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Reforming Technical Mathematics: A Collaborative Effort

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2001 Annual Conference


Albuquerque, New Mexico

Publication Date

June 24, 2001

Start Date

June 24, 2001

End Date

June 27, 2001



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Page Numbers

6.843.1 - 6.843.6

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Robert Kimball

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NOTE: The first page of text has been automatically extracted and included below in lieu of an abstract

Session 3486

Reforming Technical Mathematics: A Collaborative Effort

Robert L Kimball Wake Technical Community College


The National Council of Teachers of Mathematics (NCTM), the American Mathematical Association of Two-Year Colleges (AMATYC) and the Mathematics Association of America (MAA) have called for changes in the content and methodology of mathematics education. Industry is also calling for changes—changes in the product. Industry want graduates who can think critically, communicate effectively, and solve problems using a variety of tools. This paper discusses the experiences of the author as faculty in his department have begun to implement standards-based changes to curriculum and changes in pedagogy designed to produce students who can be successful whether they decide to enter industry or to continue their education. Included is information about three National Science Foundation grants that have provided support for the process.

1. Introduction

Wake Technical Community College (WakeTCC) is a fairly large (8000 FTE) two-year college in Raleigh, NC. The math faculty has worked closely with people in industry and with faculty in the engineering technology division to provide mathematics and physics courses to meet the needs of students.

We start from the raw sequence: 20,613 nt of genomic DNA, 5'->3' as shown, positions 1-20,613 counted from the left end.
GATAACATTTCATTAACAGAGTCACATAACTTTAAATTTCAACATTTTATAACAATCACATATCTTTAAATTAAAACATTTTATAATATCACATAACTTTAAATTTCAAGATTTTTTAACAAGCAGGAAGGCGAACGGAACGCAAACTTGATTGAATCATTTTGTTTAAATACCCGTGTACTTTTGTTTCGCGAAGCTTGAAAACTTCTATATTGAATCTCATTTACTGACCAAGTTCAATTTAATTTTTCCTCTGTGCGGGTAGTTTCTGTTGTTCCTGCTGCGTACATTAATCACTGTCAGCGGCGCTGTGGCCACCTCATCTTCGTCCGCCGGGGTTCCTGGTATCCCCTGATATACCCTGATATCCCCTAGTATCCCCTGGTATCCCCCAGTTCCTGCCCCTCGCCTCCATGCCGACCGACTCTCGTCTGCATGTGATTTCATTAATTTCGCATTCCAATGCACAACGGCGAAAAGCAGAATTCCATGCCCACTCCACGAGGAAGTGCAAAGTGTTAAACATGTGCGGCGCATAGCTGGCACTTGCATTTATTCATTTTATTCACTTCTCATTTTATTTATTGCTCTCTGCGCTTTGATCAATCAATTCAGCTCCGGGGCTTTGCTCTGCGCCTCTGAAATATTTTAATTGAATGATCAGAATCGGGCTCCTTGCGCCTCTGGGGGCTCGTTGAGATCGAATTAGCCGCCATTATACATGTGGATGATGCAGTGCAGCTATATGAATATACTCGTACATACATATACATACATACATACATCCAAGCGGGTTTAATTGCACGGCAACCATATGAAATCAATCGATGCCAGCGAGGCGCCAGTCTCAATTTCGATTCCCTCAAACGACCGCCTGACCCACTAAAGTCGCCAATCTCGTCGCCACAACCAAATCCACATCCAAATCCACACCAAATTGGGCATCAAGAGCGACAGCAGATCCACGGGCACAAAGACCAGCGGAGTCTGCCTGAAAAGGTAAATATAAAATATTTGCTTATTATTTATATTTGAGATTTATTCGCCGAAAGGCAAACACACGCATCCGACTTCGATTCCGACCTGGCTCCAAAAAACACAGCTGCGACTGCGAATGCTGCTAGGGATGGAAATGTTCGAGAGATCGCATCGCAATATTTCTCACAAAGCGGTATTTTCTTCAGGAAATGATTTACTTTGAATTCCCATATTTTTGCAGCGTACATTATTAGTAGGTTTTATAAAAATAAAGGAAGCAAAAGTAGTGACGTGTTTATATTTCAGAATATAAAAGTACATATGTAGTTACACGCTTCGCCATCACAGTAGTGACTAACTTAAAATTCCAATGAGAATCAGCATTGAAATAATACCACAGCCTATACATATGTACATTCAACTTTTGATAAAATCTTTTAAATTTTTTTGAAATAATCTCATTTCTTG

2. The Need for Change

"We never had that." You've probably heard this phrase from students as you attempted to get them to apply a mathematical topic in an unfamiliar application. We heard the phrase in physics classes; however, the instructor was sometimes the same instructor who had taught them the math only a semester or two before. As mathematics faculty talked with technology instructors, we found that indeed there was a disconnect between the mathematics courses and the applied courses. Students were having trouble applying mathematical concepts learned independently of applications. Many mathematics texts are written with material grouped into chapters that are related somehow mathematically. For example, a chapter on quadratic functions might include: Completing the Square, the Quadratic Formula, Equations in Quadratic Form, Graphs of Quadratics, and then some Applications of Quadratics. The book would then move to another chapter, perhaps on Logarithmic Functions, with the student never seeing the connections between the two types of functions. And, more importantly, the student never had to solve applications, which require the student to select the appropriate mathematical tool - not just use what they had covered earlier in the chapter.

We began to look for real applications from industry to supplement the curriculum. In so doing, it became obvious that we needed to evaluate the traditional content. The mathematical skills needed by industry cannot be supplied with a traditional algebra-based curriculum. Students

Proceedings of the 2001 American Society for Engineering Education Annual Conference & Exposition Copyright © 2001, American Society for Engineering Education

Kimball, R. (2001, June), Reforming Technical Mathematics: A Collaborative Effort Paper presented at 2001 Annual Conference, Albuquerque, New Mexico.

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